I appreciate Luis Cabrera’s effort at presenting us with a vision about the importance of designing effective global structures of governance to stem, at the very least, the rising tide of exclusions, expulsions, and devastation of both humans and nonhumans in our shared planet brought about by the current model of global, patriarchal capitalist modernity.
I would like to make one basic point concerning the need to keep in tension two visions: the vision of global solutions or approaches, on the one hand, including global mechanisms of governance; and locally-generated visions, on the other. This tension, I suggest, is important even for how advocates of global visions and solutions conceptualize their proposals. Latin American theoretical-political debates by, and about, social movements, grassroots communities, and collectives facing extractivist pressures (like large-scale mining and agrofuels) and macro-development projects on their lives and territories show why.
In Latin America today, locally generated visions and proposals for dealing with the ravages wrought on people and the planet by capitalist globalization emphasize three principles: (1) the recommunalization of social life (in an open-ended way), to counter the hyper-individualist tendency of globalization and to potentiate human action from the perspective of the radical interdependence of all that exists; (2) the relocalization of activities (economy, food, shelter, transportation, health, and so forth), to strengthen local, convivial ways of living; and (3) autonomous and collective modes of decision-making that promote the self-determination of communities and collectives at the local level, to counter the dependence on undemocratic states and institutions, and potentially networking with similar autonomous struggles—regionally, nationally, and internationally. These principles go in tandem with three overall theoretico-political criteria: (1) the decolonization and depatriarchalization of social life; (2) the Liberation of Mother Earth (an indigenous proposal); and (3) the flourishing of the pluriverse—or, as the Zapatistas put it, a world where many worlds fit. Together, these principles and criteria can be seen as the fundamentals of strategies for the civilizational transitions seen as needed by many of these groups if we are to face effectively the contemporary crisis of climate, energy, food, poverty, and meaning.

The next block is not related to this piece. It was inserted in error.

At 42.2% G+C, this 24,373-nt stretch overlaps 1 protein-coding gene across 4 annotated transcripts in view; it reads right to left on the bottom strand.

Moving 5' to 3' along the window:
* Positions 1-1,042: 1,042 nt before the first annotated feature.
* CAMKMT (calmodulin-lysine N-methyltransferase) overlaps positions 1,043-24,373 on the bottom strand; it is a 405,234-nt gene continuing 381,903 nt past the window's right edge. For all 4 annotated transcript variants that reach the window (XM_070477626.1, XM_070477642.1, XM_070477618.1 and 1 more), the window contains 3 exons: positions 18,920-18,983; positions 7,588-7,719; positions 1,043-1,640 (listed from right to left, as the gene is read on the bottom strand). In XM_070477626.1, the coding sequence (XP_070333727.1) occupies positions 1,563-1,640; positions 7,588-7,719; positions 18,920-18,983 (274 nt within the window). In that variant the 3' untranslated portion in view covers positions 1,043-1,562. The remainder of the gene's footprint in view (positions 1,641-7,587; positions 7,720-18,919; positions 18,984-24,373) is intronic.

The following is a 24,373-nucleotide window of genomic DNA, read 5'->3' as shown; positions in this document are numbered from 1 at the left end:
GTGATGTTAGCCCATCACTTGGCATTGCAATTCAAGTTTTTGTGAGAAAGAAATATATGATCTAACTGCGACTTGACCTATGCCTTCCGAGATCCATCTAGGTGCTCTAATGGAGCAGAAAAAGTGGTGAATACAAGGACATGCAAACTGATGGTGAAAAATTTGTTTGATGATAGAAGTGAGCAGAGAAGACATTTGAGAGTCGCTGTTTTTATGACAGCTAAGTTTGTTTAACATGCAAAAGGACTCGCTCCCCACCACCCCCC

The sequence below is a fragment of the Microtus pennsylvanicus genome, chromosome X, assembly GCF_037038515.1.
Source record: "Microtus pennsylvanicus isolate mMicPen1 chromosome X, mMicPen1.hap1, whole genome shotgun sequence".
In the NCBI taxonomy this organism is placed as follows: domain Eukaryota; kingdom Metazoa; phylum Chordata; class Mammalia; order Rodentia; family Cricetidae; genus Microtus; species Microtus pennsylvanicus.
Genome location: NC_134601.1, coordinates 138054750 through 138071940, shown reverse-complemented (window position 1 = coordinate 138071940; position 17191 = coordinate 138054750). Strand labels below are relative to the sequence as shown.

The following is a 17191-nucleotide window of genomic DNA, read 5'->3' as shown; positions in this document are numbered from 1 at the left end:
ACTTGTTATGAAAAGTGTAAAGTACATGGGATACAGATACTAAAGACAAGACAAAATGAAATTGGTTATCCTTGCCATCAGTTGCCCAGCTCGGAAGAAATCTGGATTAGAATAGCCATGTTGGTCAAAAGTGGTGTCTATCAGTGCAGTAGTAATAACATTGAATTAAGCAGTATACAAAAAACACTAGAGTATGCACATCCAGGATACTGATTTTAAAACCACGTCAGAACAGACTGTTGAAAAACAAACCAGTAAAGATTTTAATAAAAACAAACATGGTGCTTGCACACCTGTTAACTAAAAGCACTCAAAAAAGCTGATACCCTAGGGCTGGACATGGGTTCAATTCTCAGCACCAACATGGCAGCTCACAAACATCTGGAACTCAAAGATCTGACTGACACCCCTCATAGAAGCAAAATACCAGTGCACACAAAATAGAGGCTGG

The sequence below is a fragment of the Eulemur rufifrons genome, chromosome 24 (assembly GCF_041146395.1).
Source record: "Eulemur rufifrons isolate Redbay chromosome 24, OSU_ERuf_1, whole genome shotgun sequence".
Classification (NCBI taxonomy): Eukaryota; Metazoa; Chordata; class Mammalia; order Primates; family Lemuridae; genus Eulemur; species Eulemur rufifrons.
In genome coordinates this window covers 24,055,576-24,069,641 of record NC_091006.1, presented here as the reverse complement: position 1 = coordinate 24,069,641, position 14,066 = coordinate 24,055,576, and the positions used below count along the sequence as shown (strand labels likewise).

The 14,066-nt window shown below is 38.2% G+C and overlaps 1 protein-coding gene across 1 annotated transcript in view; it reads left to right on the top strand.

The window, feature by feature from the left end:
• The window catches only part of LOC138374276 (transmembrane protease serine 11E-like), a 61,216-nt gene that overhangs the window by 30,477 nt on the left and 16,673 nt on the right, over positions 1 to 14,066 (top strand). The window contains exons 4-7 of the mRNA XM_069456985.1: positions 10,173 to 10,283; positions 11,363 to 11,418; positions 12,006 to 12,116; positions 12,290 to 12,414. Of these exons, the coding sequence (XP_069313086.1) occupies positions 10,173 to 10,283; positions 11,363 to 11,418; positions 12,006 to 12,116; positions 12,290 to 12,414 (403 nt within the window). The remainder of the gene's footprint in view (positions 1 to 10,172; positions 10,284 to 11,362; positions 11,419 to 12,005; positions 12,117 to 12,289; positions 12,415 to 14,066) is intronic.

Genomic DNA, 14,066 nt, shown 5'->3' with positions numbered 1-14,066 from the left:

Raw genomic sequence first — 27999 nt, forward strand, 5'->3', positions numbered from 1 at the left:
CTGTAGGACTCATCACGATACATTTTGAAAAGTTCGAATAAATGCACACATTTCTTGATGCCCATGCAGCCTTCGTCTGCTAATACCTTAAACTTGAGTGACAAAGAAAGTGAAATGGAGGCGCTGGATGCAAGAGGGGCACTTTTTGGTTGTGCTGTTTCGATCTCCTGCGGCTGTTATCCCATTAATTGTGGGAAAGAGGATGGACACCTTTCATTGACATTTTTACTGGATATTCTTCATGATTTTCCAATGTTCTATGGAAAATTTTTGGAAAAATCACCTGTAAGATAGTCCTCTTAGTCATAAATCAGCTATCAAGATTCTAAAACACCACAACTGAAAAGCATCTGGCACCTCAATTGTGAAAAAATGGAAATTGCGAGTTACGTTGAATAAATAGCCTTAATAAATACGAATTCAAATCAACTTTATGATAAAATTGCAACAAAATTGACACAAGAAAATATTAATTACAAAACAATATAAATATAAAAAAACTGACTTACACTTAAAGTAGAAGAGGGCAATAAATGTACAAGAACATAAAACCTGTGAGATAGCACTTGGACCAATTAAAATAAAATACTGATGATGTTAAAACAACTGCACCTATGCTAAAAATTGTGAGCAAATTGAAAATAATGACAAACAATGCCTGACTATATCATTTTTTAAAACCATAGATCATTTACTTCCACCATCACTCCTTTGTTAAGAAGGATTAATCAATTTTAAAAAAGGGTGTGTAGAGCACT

There is clear tension, then, between this vision generated by grassroots groups and social movements—a pluriversal imagination—and the universal visions of global governance. While the former aim at going beyond development, growth, and globalization as we know it, the latter, it seems to me, remain within existing modern paradigms of social action. (One can perhaps say that they remain within the Conventional Worlds worldview driven by Market Forces and Policy Reform, even if aiming toward the Great Transition, to rely on the categories proposed by the 2002 Great Transition inaugural paper). Yet, as Boaventura de Sousa Santos is fond of saying, we are facing modern problems for which there are no longer modern solutions. By incorporating some of the insights stemming from below, those advocating for global governance might infuse their frameworks with a more radical, and promising, political edge.
I am aware that my commentary—as I mentioned, in line with current Latin American autonomy-oriented political debates—strays somewhat from current international political debate. I offer it here, with great respect for Luis Cabrera’s paper, as a potential source of ideas, as I believe the critical Latin American views I have presented contain a particularly powerful message of relevance to the world at large.